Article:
The step after identifying the reward is harder still: you now need to identify the cue. Duhigg notes that the literature suggests that there are only five possible categories for habitual triggers:
- Emotional state
- Other people
- Immediately preceding action
In light of this, Duhigg suggests that you write five things down the moment the urge hits:
- Where are you?
- What time is it?
- What’s your emotional state?
- Who else is around?
- What acton preceded the urge?
After a few days of recording his potential triggers, Duhigg realised that the cue for his cookie-walk habit was time; the urge to get up and grab a cookie usually hit him between 3pm to 4pm.
The last step for behavioural change — after identifying the bad habit, isolating the reward, and identifying the trigger — is to make a plan. Duhigg wrote the following on a Post-It note at his desk: “At 3:30pm, every day, I will walk to a friend’s desk and talk for 10 minutes”, and swore to perform this action at the same time every day.
He then suggests that you jot down a check for each day that you successfully perform this habit. The reward is seeing the series of checkmarks on your notepad, and keeping this habit consistent over time.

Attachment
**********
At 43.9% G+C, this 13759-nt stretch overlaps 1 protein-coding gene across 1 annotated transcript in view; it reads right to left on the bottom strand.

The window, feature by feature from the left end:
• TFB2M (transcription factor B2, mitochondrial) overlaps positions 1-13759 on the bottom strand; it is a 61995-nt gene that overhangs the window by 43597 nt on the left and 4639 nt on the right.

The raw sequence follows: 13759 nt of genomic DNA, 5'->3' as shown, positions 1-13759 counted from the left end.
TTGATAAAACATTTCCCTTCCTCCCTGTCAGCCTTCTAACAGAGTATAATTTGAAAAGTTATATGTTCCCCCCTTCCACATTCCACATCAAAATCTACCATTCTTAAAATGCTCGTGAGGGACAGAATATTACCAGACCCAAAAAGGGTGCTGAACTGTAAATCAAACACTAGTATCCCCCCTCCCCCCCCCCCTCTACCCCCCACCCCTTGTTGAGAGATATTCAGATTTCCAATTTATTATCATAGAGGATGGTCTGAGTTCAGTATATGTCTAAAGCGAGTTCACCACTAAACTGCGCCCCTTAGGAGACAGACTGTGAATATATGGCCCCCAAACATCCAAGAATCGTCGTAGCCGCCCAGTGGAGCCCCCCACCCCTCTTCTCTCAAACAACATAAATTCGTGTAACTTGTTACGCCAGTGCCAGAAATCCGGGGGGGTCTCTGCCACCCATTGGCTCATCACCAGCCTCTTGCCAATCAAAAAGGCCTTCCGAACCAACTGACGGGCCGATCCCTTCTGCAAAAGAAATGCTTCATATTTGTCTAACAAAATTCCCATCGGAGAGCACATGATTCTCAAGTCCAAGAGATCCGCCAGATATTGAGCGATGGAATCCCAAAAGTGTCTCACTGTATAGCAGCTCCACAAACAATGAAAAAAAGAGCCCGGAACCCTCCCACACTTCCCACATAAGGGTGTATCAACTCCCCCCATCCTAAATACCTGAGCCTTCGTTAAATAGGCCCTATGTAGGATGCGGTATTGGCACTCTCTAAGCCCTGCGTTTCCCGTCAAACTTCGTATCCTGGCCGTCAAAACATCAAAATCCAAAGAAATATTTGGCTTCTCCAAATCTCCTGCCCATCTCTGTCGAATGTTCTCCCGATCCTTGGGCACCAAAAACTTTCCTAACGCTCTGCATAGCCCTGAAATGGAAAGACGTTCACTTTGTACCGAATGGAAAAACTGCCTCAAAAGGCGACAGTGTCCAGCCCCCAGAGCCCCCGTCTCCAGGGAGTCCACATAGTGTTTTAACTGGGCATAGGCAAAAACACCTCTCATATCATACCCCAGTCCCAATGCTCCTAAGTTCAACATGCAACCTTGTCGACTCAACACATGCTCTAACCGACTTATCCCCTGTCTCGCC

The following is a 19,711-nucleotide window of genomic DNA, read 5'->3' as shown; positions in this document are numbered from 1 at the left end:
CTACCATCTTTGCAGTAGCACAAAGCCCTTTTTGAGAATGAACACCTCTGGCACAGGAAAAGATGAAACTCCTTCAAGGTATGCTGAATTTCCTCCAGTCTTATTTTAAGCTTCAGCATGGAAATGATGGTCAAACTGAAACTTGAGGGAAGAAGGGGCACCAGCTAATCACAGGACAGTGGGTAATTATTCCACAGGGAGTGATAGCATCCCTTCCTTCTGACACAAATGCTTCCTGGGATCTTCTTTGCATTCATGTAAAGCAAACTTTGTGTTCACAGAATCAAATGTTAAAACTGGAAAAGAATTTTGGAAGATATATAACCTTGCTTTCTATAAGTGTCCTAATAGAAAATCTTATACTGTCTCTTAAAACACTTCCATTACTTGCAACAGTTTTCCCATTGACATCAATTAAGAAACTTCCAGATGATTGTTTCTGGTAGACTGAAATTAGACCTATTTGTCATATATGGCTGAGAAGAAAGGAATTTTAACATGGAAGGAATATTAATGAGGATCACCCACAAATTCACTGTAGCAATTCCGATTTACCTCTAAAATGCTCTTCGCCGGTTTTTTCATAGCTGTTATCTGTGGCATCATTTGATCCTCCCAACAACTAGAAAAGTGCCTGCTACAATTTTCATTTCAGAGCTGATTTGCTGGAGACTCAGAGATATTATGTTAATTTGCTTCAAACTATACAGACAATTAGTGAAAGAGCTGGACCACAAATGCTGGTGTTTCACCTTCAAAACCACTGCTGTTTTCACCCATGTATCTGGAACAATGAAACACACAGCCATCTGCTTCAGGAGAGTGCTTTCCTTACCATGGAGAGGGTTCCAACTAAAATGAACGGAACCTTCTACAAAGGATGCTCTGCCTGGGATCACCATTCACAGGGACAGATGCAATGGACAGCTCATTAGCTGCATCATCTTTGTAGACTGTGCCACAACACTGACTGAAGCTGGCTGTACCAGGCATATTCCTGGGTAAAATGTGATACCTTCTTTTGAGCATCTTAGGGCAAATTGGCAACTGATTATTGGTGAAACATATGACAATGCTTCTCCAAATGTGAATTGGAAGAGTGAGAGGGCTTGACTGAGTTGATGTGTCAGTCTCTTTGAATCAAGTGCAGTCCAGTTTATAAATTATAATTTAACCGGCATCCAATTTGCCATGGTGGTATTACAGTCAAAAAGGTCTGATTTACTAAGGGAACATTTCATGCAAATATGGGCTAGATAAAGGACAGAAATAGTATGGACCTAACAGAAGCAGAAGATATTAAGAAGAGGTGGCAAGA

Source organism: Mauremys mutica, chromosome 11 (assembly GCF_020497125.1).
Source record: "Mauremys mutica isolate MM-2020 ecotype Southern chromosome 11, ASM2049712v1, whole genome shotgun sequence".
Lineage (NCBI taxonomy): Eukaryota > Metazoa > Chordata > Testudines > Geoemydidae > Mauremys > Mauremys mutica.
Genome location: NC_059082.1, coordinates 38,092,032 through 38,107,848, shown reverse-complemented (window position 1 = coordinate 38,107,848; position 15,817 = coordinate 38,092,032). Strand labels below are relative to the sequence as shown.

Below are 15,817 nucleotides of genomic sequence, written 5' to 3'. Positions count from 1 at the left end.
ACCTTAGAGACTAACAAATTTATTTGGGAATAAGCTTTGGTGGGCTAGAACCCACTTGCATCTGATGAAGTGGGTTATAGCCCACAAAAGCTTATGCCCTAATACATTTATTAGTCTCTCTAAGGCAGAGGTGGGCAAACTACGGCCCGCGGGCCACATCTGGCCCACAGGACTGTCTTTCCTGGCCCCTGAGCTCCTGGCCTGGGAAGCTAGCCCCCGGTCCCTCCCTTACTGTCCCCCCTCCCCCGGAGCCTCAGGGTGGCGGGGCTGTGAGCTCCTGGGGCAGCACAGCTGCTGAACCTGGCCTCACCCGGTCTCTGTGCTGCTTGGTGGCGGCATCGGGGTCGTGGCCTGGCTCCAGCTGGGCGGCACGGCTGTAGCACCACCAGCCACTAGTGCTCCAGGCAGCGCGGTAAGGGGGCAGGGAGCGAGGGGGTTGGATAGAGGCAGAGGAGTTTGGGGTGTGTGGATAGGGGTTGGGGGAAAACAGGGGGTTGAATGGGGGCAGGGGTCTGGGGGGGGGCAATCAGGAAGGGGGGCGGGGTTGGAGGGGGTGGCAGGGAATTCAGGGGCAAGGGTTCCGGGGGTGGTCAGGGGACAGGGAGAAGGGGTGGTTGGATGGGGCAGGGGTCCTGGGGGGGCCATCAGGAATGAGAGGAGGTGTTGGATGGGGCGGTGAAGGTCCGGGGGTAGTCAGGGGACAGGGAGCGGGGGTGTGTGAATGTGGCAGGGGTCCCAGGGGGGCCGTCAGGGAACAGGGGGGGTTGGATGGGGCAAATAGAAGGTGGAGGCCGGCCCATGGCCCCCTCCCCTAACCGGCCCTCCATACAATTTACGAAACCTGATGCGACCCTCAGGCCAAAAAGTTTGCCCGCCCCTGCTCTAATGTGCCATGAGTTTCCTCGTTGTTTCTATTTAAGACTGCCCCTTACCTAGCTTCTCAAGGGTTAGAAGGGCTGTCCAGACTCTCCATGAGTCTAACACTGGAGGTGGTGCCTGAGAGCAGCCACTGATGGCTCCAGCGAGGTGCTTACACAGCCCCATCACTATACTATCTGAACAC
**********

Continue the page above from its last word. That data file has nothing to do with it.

And, just like that, Duhigg successfully overcame his cookie habit.
The ideas that I’ve summarised above are literally all that is useful from The Power of Habit. There are quite a number of interesting stories, and I found Duhigg’s reporting on how consumer goods companies design their products with the habit loop in mind to be quite enlightening.
But I wish Duhigg had spent more time exploring the literature around behavioural change, and examining the various ways we may put these ideas into practice. Alas, this book was quite clearly written for different reasons; see, for instance, the chapter on Target’s ability to detect if its customers had become pregnant before they did — Duhigg published this as an essay in the New York Times Magazine and caused quite a stir when it came out in 2012.
It’s quite clear his career as corporate speaker has taken off in the years since.
I’ll reiterate my advice from earlier: if you’ve read this far in my post, go apply these new ideas to your own life by signing up for BJ Fogg’s Tiny Habits course. It’s free, it’s immensely practical, it’s short, and it’s already started delivering results for me.
I’ll write a review of the course tomorrow. Do yourself a favour and sign up today.